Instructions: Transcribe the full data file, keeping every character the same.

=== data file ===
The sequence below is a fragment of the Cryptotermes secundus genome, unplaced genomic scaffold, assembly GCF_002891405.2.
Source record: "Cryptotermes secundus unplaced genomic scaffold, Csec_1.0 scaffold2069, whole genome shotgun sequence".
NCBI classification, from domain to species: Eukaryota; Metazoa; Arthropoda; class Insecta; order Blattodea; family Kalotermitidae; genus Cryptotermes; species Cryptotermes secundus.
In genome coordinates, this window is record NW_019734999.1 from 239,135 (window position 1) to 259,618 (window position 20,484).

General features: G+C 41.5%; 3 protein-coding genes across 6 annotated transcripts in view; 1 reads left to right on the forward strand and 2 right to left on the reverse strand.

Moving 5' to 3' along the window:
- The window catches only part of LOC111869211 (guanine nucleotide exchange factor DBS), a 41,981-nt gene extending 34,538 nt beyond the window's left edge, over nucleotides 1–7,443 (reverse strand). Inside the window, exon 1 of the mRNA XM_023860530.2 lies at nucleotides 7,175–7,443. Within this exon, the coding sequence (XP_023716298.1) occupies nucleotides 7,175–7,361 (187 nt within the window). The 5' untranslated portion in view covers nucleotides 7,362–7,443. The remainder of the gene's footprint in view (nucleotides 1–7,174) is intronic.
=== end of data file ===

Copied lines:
The sequence below is a fragment of the Cryptotermes secundus genome, unplaced genomic scaffold, assembly GCF_002891405.2.
Source record: "Cryptotermes secundus unplaced genomic scaffold, Csec_1.0 scaffold2069, whole genome shotgun sequence".
NCBI classification, from domain to species: Eukaryota; Metazoa; Arthropoda; class Insecta; order Blattodea; family Kalotermitidae; genus Cryptotermes; species Cryptotermes secundus.
In genome coordinates, this window is record NW_019734999.1 from 239,135 (window position 1) to 259,618 (window position 20,484).

General features: G+C 41.5%; 3 protein-coding genes across 6 annotated transcripts in view; 1 reads left to right on the forward strand and 2 right to left on the reverse strand.

Moving 5' to 3' along the window:
- The window catches only part of LOC111869211 (guanine nucleotide exchange factor DBS), a 41,981-nt gene extending 34,538 nt beyond the window's left edge, over nucleotides 1–7,443 (reverse strand). Inside the window, exon 1 of the mRNA XM_023860530.2 lies at nucleotides 7,175–7,443. Within this exon, the coding sequence (XP_023716298.1) occupies nucleotides 7,175–7,361 (187 nt within the window). The 5' untranslated portion in view covers nucleotides 7,362–7,443. The remainder of the gene's footprint in view (nucleotides 1–7,174) is intronic.